ion of Dr. W. S. Taylor, Dean of the
Cynthiana
College of Education. Application for
special rates on all railroads in Ken- Rehearsals for the Stroller play, tucky and several southern states has
"Seventeen," are going nicely and the been made to the Southeastern
will be ready for its initial per-- 1 sencer Association at Atlanta, in an.
formance on April 21, at Cynthiana, Uicipation of meeting the financial
according to a statement given out by! needs of persons desiring to attend.
Earl Maxwell Heavrin, director. Plans
Prominent Lecturers Engaged
tor the scenery have been completed
Courses will be offered by five
d
the stage crew will start i4s work leges of the University as follows:
in the Stroller room this week.
College of Agriculture,
College of
Two other names were added to the Arts and Sciences, College of
staff Saturday when Phillip tion, College of Engineering, and the
Rusch was elected assistant stage man-- 1 College of Law. Almost every
and Stanley Griffith was appoint- - partment in the institution is prepared property man. The remaining ap- - ing to offer work, most of them full
pointments for the stage crew have, work for the summer. Besides the
faculty, which has been carefully se- not yet been made.
It will be of interest to students to lected a number of experts in the
know that the government has grant-- , field of education for special lectures
ed the Strollers a redemption in tax, have been engaged for this session,
due to the fact that the organization Among these are:
Dr- - John J- - Tger.t,
United States
is now an educational institution and'
is under the supervision of the business Commissioner of Education, a former
office of the University. Stuart- - Wal- - instructor of this University; Dr. Guy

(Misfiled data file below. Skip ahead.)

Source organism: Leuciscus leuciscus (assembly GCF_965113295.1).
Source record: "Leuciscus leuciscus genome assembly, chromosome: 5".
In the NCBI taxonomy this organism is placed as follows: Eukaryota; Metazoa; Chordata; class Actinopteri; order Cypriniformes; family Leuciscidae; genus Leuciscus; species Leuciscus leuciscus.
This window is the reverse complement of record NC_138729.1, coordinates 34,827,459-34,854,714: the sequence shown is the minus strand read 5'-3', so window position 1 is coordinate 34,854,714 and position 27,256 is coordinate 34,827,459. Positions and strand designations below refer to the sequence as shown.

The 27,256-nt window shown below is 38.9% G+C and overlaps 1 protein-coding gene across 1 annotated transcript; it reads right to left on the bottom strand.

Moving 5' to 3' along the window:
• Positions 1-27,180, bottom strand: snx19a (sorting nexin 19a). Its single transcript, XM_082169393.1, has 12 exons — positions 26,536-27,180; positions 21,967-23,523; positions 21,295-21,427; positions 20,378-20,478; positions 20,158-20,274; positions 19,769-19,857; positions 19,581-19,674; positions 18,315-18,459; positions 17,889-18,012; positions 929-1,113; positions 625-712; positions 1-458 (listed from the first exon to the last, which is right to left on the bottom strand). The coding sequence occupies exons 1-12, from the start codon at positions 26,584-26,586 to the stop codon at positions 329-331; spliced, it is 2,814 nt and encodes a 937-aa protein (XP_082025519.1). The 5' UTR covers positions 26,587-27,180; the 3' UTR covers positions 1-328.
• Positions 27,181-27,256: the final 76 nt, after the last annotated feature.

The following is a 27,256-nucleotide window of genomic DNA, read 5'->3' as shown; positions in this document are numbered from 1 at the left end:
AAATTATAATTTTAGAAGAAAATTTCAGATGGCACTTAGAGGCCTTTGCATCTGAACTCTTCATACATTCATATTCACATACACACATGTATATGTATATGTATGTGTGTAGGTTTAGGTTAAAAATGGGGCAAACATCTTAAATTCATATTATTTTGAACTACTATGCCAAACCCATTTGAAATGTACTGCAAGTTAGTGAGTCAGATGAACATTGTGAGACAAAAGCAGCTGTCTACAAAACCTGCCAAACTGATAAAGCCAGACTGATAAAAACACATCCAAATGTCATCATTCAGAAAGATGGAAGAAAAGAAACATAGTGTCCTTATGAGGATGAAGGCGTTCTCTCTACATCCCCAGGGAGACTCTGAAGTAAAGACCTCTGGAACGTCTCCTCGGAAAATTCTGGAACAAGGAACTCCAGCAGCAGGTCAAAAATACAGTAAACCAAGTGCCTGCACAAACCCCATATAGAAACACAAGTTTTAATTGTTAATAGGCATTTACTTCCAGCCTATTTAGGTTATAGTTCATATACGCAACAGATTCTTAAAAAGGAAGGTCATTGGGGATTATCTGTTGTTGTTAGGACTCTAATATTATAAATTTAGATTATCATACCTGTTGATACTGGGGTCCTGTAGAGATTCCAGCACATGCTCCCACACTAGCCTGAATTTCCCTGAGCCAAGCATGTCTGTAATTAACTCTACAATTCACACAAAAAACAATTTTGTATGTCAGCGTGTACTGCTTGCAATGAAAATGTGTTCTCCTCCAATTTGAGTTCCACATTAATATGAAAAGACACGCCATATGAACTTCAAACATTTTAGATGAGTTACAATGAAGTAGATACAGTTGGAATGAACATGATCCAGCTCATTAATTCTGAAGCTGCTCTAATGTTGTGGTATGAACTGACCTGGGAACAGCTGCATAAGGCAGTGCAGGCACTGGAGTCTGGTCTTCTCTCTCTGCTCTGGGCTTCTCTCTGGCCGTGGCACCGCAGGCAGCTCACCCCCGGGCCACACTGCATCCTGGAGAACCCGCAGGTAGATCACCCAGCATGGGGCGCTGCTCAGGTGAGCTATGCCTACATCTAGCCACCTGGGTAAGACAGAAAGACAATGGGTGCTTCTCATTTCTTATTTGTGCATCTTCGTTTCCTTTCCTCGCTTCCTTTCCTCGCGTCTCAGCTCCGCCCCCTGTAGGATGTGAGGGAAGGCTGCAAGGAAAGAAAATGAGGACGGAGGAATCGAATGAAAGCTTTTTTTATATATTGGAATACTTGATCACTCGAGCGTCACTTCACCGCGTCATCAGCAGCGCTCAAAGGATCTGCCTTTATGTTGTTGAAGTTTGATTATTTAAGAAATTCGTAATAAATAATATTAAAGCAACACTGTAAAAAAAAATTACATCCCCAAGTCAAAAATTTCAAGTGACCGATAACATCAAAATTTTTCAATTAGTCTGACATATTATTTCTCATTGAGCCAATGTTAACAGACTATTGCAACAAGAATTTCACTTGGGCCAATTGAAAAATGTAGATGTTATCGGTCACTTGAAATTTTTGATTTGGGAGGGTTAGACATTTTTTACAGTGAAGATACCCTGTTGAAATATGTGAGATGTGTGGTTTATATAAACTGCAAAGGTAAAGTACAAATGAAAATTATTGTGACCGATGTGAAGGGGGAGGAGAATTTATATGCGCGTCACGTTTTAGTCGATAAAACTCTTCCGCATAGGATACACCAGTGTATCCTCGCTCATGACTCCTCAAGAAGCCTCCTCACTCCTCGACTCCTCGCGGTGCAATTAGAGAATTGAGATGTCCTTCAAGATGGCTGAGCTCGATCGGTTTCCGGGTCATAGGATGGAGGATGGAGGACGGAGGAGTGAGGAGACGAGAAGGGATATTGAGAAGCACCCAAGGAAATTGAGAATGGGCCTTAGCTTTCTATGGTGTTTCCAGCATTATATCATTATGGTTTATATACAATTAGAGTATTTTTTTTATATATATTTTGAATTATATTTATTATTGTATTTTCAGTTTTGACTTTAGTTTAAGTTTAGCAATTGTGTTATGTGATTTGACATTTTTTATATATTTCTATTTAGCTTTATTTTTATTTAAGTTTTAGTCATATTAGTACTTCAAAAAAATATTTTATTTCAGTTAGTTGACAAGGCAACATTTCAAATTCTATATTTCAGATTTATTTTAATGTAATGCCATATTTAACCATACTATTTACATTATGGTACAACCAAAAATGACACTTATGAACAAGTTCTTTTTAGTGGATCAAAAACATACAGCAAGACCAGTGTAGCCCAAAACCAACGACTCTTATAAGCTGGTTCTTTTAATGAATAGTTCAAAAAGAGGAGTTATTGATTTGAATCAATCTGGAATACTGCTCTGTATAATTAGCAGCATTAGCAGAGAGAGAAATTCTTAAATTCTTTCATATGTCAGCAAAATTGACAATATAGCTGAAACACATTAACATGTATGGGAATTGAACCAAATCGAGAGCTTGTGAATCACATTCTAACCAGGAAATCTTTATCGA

ker has also given them a great reduc- - M- - Whipple, University of Michigan;
University of
tion in cost of performances which Dr- - Harry A- Barth
amounts to a great deal in the Stroller Pennsylvania; Dr. Floyd H. Allport,
Carolina: and
n
Ttw.v inw
hiwitrt
four. University of North
car which also aids in reducing the
ists'
(Continued on page 5.)
expenses of the organization.
The request for dates of performance
has passed the council and the follow
ing places will be visited:
April 21; Lexington,
Cynthiana,
April 24 and 25; Richmond, May 7; UNIT
FOflJNSPECTION
Harlan. May 8; Pineville, May 9.
Pas-ca-

st

col-an-

Educa-Stroll-

j

j

-

Kenneth Tuggle, of Barbourville,
was selected to represent the Univer
sity of Kentucky in the southern ora
torical contest to be held at the Uni
versity of the South at Sewanee, Tenn.,
April 12, in tryouts held Saturday in
the University chapel.
Five students competed iiv the try
outs. The contest is held each year un
der the auspices of the Southern Ora
torical Association, composed of the
of the south,
leading institutions
among them, Johns Hopkins University, University of Virginia, University of the South, Vandcrbilt and the
University of Kentucky.
Tuggle is a junior in the College of
Arts and Sciences, and a member of
As a
Pi Kappa Alpha fraternity.
freshman in the University of Kentucky, he was a valuable member of
the debating team. In hi sophomo:e
year, he attended Ohio State University, but on account of not being in
college there the previous semester,
was ineligible for any oratorical contests or debates.
--

K-

OUTSHOOT DEPAW

CO-ED- S

i

majootralIsits

K

FIRST CONTEST IN
MEET PLAYED
The first games in the
basketball
tournament were played
Tuesday night between the Alpha Sigma Phi team and the Plii Kappa Tau
Immediately after the opening
five.
game the Sigma Nu fraternity played
the Alpha Tau Omega five. Tin
third and final game of the openin.
day's play was between the Kapp.
Alpha and the Sigma Alpha Epsiloi:
teams.
In the first contest the Alpha Sig
ma iJhi team emerged victorious u.
the score of 15 to 13. The Alpha Tar
Omega five defeated the Sigma X1
aggregation by the score of 14 to 8,
making most of their points by the